Thanks, Rachel. It’s, it’s cool to be able to chat with you all this afternoon or this evening or wherever time it is where you’re at. So Edmund, and I, we’re gonna talk back and forth. We have a couple of different stories to weave together. And then you know, what, I really look forward to chatting with you all in the Q&A. We’re going to touch on some of the things that excite about cucurbits but there is, there’s oh so much more we can, to talk about. We like talking about cucurbits, let’s just put it that way. Right. So the one of the first things I want to talk about is downy mildew resistance in cucurbits. This is how Edmund and I first connected, I believe, and started evolving collaboration. But, so, there’s a lot of downy mildews – the basil downy mildew, hops downy mildew, sunflower downy mildew, like everything has its own downy mildew. They’re these oomycete pathogens, which is like a fungus but a little different in how they can sexually reproduce and evolve. And while we had great downy mildew, downy mildew resistance in cucumber for decades as part of some older breeding efforts, when there was a resistance breaking strain of downy mildew, it had nothing to hold us back. It was not so really known anymore to plant pathologists, to plant breeders, to extension, all the diagnostic people – this was something that… they… was kind of out-of-sight, out-of-mind for decades. So when it popped up back in the US, on the East Coast, about 2004, 2005, that really was devastating to the industry. It over, it overwinters in Florida, move up the East Coast, every, every summer as plantings move further north. Also there seems to be an epicenter around the Michigan/Ontario era, area, that moves in. It’s also global, it’s wherever it’s kind of humid and they’re growing cucurbits, cucumbers especially, it just takes off. So there was a big scramble. There’s lots of scientific articles about people reacting to this. What is this? What do we do? What, how does this help us learn about how to deal with future plant pandemics, right? The symptoms on cucumber are pretty easy to recognize with… and pretty much any place humid, globally – they grow cucumbers, you’ll see this. It has this patchwork quilt appearance where these polygons of yellow and brown is really diagnostic. And it tends to, unchecked, just will rip through a field. So here’s a trial in North Carolina with great collaborators down there in the photo credit. But, so, what you’re seeing, if you’re on the audio version, is: there’s some plants there’s going to get some mild symptoms in the leaves. And then there’s like 10 days later, they are wrecked, it is just brown and crispy, the plants are gone. So it really does a number. And so the spores land, they’ll go through their life cycles, they have alternating wet and dry and then they’re airborne and are blown to the next field. And so that airborne dispersal, combined with the sexual mating approach for them to evolve and share genes makes it really something to contend with. You know, at the least it’s, it doesn’t overwinter really. And it is restricted by the crop type. So, for me, this was like one of the challenges when I first joined the faculty a couple years later, and I was tasked with trying to figure out how to do this. At the time, I was the second-to-last public sector cucumber breeder left. I am currently the last public sector cucumber breeder left, I know of, that’s really focused there on the plant breeding. So, you know, that’s, it’s like, well, we’re able to do some things to help. But my goodness, there’s almost no one to do anything on the public sector side. Nod to OSSI-related comments later on there. But so I tend to be able to make some really fast progress in plant breeding. But I want to unpack that a little. I haven’t, I usually don’t unpack that much, right. And so one of those reasons is that I am part of this legacy of seed being saved and archived at Cornell. So I am able to do some, some things a little faster than, than some in the, in some of the breeding spaces. But I’m able to do that, because I have this fantastic set of germplasm to work with and publications that give me the roadmaps of what people did. So we knew Henry Munger, Molly Jahn, etc, had left behind the ‘Marketmore 97’ cucumber that was the pinnacle of disease resistance, at, well, as of 1997. It was when they were breeding for downy mildew resistance. So, or with those genetics in the background, even though it wasn’t a big problem, and so I was able to start working with that and we were looking for what to combine it with. Michael Glos, a farmer-breeder in the program, was able to give me a great tip that there’s this hybrid in Cook’s Garden – ‘Ivory Queen’ – that was this white pickling cucumber. It was not normal to a lot of people. But there was some growers that found it was giving them some degree of protection with resistance. So we combined these two modern sources of resistance where the backgrounds were who knows? Well, ‘Marketmore 97’ we do, ‘Ivory Queen’ we still don’t quite. And we put these populations out in the field. There’s a lot of ways you can work for breeding for disease resistance with a lot of ratings, a lot of data collection. My mind doesn’t work that way. We walk the fields at the end of the season, and just look for the survivors. So here’s a field of cucumbers where they’re all wrecked with downy mildew, some are just dead and done. Some are struggling and holding on. Some have, one indicator has got a pink flag in it and it’s still alive and trucking at the end of the season, it goes right up until frost for us. So this was part of our idea of ‘how can we help the plants evolve like the pathogen is evolving? Right? So that’s one of the problems with a lot of cultivars, and how we keep them as varieties in stasis – is that the world around us, climate or ecology, or people or cultivation methods or, like everything’s still changing. So how can we help set up a system for varieties to evolve? Right, so a lot of you are probably interested in open-pollinated cultivars and their capacity for that. We were taking kind of an accelerated approach toward that with our greenhouse. So I just go at the end of the season. What plant makes good cucumbers, what plant is still alive and producing? We take cuttings of those, because we don’t want pollen from all the dead plants mixed in. Cucumbers root so well. So we just take a cutting, put it in a pot of wet soil. We used to do, just put like a bag over the top – a clear bag. They root within a couple of weeks, and then you’re off and going, survival of the fittest for the next generation process in the greenhouse. We have a better method now. I had an undergraduate student that, I didn’t describe this well enough, so she did this approach her way, and took these long, like 18 inch, two foot long cucumber whips from the ends of the plant. I was like, “Oh, gosh”, and we just put them in these big, like Tupperware, clear plastic boxes instead of these bags they wouldn’t fit. They almost all took so we have like a 50% take rate, kind of depends if it’s getting cool at the end of the year. She had like a 100% take rate. We’re thinking is because of these long whips she had, maybe it’s because the apical meristem that has all its hormones was very far separated from the zone we wanted to root. So perhaps that was what was doing it. But so anyway, so the idea here is it’s very much a evolutionary, survival of the fittest, the survivors are what’s intermating. And we’re intermating to continue driving the population forward. And we can talk more about that. But actually, the expert in a lot of the other ways to do it is Edmund, and I don’t want to take into his time. A very humble, uh, world expert on downy mildew resistance breeding in cucurbits. He will tell you otherwise, but I’m here to give my two cents there. So, but, so one of the things here is we have two, I’m showing two panels of, on the top here, two cucumber varieties that are super resistant, one more than the other. So there’s ‘DMR-264’, and ‘DMR-401’. It’s the breeding lines, it’s the plots when we first recognized them as having potential. You can see they have potential, I hope, here, if you compare them at the bottom two panels, so one is ‘Straight Eight’, where you see a couple of little brown wisps, where the plants were and when downy mildew moved in and they are gone now. Also you see a variety that was labeled as resistant at the time. It is not much better than the susceptible control, right? So a couple things about these two varieties. They were developed with graduate students, Bill Holdsworth was the lead and Lauren Brzozowski was the lead. We’ve, they’ve taken it further into pickling cucumbers, etc. But these were varieties we released really quickly. They weren’t the best we could do, they weren’t…. We continue to make improvements really iteratively. Some people ask, “When do you know when it right is finished?” Some people say it’s never finished. I will say, “As soon as you can share it with someone that needs it.” So luckily, I had a way to share these very quickly with the public through Edmund’s seed distribution efforts. And so first ‘DMR-264’, then a couple of years later, ‘DMR-401’. And we have a couple other new generations that should be out in the world in a year, maybe two. So that’ll be a way to continue, continually sharing with growers, immediately, the best of what we have to offer. And I think that’s really important for how I approach what I do and how I do is – I want it to be of benefit to people and even if it’s… if it could use more years of trialing, if they’re desperate to grow a crop, why not let them be doing the trialing as they grow? Don’t plant the whole farm to it, of course, but you can start trying to see f it works for you.  The other important thing of that is by releasing it commercially – for utility patents, two of the hurdles to cross or ways that a utility patent would not get granted is if something’s already in the public knowledge. So here’s a couple publications. And Rachel, if people are interested, we’ll have them around and Rachel might have them in the transcript, where we published on what we did so it’s out in the public space. And the other thing with utility patents is the first to commercialize. So Edmund has a quick delivery approach for these genetics. It is really helping to keep them in the public space by getting them out in the world as commercial cultivars, which means that there can be no utility patents on these genetics because it’s public and has been commercialized. So it’s old news when it comes to patents. And if you know me, you also know that next I’m thinking about squash. But Edmund, as I said, is, uh, has surpassed me at downy mildew resistance breeding, so I’ll turn it over to him. I will note though, in that he does have a slight advantage, which was the disadvantage to the growers around his area is that he gets downy mildew a little earlier and a little bit more consistently than we do in New York. However, that’s not to take away from the man’s skills.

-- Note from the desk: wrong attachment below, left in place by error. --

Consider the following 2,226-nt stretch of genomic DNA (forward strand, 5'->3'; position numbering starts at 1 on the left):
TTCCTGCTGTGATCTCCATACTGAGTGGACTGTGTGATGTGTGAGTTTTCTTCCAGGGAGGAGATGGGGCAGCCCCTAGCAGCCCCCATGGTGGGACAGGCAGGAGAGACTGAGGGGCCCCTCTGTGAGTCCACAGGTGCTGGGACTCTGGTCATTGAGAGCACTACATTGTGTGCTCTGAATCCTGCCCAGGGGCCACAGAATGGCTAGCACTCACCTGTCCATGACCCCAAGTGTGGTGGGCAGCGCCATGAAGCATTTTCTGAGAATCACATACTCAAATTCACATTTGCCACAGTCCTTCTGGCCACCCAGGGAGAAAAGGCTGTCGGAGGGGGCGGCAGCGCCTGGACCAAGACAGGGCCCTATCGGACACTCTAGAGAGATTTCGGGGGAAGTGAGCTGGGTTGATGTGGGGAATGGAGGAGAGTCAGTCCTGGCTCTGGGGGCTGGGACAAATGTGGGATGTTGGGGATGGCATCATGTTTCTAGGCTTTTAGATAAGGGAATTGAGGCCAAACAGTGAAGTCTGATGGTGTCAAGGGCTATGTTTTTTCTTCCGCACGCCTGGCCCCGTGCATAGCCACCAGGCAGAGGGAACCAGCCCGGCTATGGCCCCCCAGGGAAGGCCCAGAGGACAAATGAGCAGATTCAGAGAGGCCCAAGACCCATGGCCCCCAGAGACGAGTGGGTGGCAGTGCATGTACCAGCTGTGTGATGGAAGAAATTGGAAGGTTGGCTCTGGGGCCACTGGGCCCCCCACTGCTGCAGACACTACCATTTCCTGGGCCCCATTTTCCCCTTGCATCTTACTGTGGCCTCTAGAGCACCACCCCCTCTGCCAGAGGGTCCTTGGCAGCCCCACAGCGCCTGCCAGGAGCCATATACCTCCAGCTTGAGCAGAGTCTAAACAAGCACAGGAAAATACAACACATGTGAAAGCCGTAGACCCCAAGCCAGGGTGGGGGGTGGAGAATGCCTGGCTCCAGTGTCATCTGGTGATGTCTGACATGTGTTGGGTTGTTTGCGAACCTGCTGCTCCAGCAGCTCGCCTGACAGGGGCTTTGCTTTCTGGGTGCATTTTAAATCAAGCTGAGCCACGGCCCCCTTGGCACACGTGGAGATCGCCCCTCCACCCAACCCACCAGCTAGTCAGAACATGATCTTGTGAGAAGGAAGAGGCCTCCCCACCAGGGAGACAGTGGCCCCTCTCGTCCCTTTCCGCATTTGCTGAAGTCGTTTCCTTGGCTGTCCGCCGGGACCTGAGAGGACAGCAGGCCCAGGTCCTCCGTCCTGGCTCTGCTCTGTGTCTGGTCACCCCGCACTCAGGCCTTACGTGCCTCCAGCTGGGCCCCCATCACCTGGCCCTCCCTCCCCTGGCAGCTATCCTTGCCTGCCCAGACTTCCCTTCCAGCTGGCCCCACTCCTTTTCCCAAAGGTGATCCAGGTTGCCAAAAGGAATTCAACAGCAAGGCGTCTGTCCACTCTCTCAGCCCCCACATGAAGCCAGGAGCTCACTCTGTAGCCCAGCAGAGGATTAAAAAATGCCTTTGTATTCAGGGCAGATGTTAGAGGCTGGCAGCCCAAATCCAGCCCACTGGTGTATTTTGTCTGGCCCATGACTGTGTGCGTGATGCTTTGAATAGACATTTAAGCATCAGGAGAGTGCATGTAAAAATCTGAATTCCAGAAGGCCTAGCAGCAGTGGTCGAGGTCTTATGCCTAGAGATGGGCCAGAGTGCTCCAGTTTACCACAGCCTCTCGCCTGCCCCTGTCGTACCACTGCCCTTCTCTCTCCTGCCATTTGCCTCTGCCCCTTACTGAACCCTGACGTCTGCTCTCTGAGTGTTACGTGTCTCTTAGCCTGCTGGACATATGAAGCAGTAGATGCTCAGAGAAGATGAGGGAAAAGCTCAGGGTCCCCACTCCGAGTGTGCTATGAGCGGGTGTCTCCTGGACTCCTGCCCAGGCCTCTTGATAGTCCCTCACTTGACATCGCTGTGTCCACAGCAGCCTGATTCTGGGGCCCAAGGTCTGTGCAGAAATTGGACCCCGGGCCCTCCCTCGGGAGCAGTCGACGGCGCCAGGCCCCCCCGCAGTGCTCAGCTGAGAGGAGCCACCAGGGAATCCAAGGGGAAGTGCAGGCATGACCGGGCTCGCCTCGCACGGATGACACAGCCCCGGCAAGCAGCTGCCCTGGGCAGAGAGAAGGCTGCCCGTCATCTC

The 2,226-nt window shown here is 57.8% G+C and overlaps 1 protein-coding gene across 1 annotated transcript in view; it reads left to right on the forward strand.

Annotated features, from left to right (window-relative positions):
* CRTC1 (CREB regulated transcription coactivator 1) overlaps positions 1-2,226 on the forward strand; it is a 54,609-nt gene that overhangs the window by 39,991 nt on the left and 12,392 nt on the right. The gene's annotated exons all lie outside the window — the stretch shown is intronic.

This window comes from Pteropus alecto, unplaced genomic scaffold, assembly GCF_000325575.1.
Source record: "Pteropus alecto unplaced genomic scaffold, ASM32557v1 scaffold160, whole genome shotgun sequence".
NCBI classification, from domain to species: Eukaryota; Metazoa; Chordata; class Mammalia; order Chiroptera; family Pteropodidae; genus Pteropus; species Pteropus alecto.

Edmund Frost